26.  The applicant maintained his complaint.

27.  The Court notes that a State which institutes courts of appeal or cassation is required to ensure that persons amenable to the law shall enjoy before these courts the fundamental guarantees contained in Article 6 (see, for example, Delcourt v. Belgium, 17 January 1970, § 25, Series A no. 11). It reiterates that the right to a court, of which the right of access is one aspect, is not absolute and may be subject to limitations permitted by implication, particularly regarding the conditions of admissibility of an appeal, which must not impair the very essence of the right of access. They must pursue a legitimate aim and there must be a reasonable proportionality between the means employed and the aim sought to be achieved (see, for example, Ashingdane v. the United Kingdom, 28 May 1985, § 57, Series A no. 93).

28.  Turning to the facts of the present case, the Court observes that the applicant's appeal in cassation, although lodged within ordinary cassation review proceedings, was examined and rejected by the Supreme Court as if it was a request for extraordinary review of his conviction without any reasons being given for such a decision and without any procedural decision taken (see paragraphs 18 and 19 above). The Government acknowledged that appeal in cassation was examined in the course of the extraordinary review proceedings erroneously.

29.  The Court notes that after the present case was communicated to the Government, on 13 June 2003 (see paragraph 16 above) the Supreme Court instituted ordinary cassation review proceedings on the applicant's appeal in cassation, examined it on its merits and dismissed it. The national authorities however did not recognise in any way that the initial decision of 9 April 2002 (see paragraph 15 above), to deal with the applicant's appeal in cassation as if it was a request for extraordinary review, interfered with the applicant's right of access to the court of cassation.

30.  Moreover, the examination of the appeal in cassation on 31 July 2003 (see paragraph 17 above) was held in the absence of the applicant, while the prosecutor and the victim of the criminal offence were both present at the Supreme Court hearing.

31.  Having regard to all the circumstances of the case, the Court considers that the applicant suffered an excessive restriction of his right of access to a court, and therefore of his right to a fair trial, which was never acknowledged or redressed by the authorities. There has consequently been a violation of that provision. It follows that the Government's preliminary objection as to the victim status (see paragraph 21 above), previously joined to the merits (see paragraph 23 above) must be dismissed.

32.  There has accordingly been a breach of Article 6 § 1.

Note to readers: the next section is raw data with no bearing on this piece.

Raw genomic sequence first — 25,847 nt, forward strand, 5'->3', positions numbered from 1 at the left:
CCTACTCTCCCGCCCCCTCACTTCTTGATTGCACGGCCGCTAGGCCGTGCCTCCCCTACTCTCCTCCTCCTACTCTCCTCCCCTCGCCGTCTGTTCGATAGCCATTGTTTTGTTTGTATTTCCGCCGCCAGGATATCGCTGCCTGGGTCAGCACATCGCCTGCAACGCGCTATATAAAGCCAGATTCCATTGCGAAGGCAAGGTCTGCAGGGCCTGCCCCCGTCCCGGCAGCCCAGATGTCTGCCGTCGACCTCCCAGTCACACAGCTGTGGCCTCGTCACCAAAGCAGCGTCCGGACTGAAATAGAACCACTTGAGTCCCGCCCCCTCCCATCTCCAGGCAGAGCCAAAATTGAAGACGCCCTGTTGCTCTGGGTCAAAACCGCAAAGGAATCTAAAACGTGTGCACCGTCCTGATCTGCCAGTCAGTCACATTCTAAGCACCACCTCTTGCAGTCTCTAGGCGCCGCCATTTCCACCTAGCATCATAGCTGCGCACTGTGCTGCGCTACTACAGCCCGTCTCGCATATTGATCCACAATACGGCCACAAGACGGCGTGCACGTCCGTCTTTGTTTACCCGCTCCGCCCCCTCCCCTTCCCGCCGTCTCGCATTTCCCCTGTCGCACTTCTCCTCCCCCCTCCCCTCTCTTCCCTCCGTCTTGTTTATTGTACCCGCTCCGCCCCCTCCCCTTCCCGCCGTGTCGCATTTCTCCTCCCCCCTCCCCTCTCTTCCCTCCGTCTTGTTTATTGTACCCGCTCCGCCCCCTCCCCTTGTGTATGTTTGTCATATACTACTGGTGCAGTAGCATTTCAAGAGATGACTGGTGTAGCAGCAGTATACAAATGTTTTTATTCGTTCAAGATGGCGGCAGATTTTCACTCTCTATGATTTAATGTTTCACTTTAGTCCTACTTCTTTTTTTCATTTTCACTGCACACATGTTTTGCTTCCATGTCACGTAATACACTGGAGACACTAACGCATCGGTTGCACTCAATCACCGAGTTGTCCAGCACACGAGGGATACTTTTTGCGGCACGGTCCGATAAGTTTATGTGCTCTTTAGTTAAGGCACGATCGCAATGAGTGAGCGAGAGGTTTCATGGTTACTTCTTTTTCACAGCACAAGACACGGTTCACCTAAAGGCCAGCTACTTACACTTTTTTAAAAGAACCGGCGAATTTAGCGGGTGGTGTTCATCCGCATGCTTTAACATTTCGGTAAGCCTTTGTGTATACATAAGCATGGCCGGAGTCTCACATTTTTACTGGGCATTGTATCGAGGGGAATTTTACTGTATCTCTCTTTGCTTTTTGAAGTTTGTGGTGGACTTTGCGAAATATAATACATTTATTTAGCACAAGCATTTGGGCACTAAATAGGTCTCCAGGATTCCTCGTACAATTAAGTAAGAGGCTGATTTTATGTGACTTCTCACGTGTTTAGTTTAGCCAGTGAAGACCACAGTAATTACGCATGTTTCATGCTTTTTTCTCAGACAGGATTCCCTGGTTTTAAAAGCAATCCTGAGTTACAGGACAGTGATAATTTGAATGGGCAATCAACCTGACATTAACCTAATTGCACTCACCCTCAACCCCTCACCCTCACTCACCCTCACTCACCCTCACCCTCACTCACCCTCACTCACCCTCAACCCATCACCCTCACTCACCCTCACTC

II.  REMAINDER OF THE COMPLAINTS

33.  The applicant also complained under Article 6 §§ 1 and 2 that the criminal proceedings instituted against him were both unfair and excessively long. He further complained of a violation of Article 6 § 3 (e) in that he had not been allowed to use the Russian language in the proceedings before the domestic courts and had not been granted the assistance of an interpreter from Ukrainian to Russian.

He further complained of an infringement of his right to private life and lack of an effective domestic remedy for his claims on account of the refusal of the domestic authorities to institute criminal proceedings against M.M.E. He relied on Articles 8 and 13 of the Convention in this respect.

The applicant also complained of a violation of Article 2 § 1 of Protocol No. 1 on account of the Supreme Court's refusal to examine his criminal case within the ordinary review proceedings.

34.  The Court, having carefully considered the applicant's submissions, in the light of all the material in its possession, finds that, in so far as the matters complained of are within its competence, they do not disclose any appearance of a violation of the rights and freedoms set out in the Convention.

35.  It follows that this part of the application must be declared inadmissible as manifestly ill-founded, pursuant to Article 35 §§ 3 and 4 of the Convention.

III.  APPLICATION OF ARTICLE 41 OF THE CONVENTION

36.  Article 41 of the Convention provides:

“If the Court finds that there has been a violation of the Convention or the Protocols thereto, and if the internal law of the High Contracting Party concerned allows only partial reparation to be made, the Court shall, if necessary, afford just satisfaction to the injured party.”

37.  The applicant submitted his claims for just satisfaction out of time. These submissions were not included in the case file for examination by the Court. Accordingly, the Court considers that there is no call to award any sum.

FOR THESE REASONS, THE COURT UNANIMOUSLY

1.  Decides to join to the merits the Government's preliminary objection as to the applicant's victim status and dismisses it after having examined the merits;

2.  Declares the complaint concerning lack of access to a court under Article 6 § 1 admissible and the remainder of the application inadmissible;

3.  Holds that there has been a violation of Article 6 § 1 of the Convention.

Done in English, and notified in writing on 20 May 2010, pursuant to Rule 77 §§ 2 and 3 of the Rules of Court.

Claudia Westerdiek Peer Lorenzen 
 Registrar President


PELEVIN v. UKRAINE JUDGMENT


PELEVIN v. UKRAINE JUDGMENT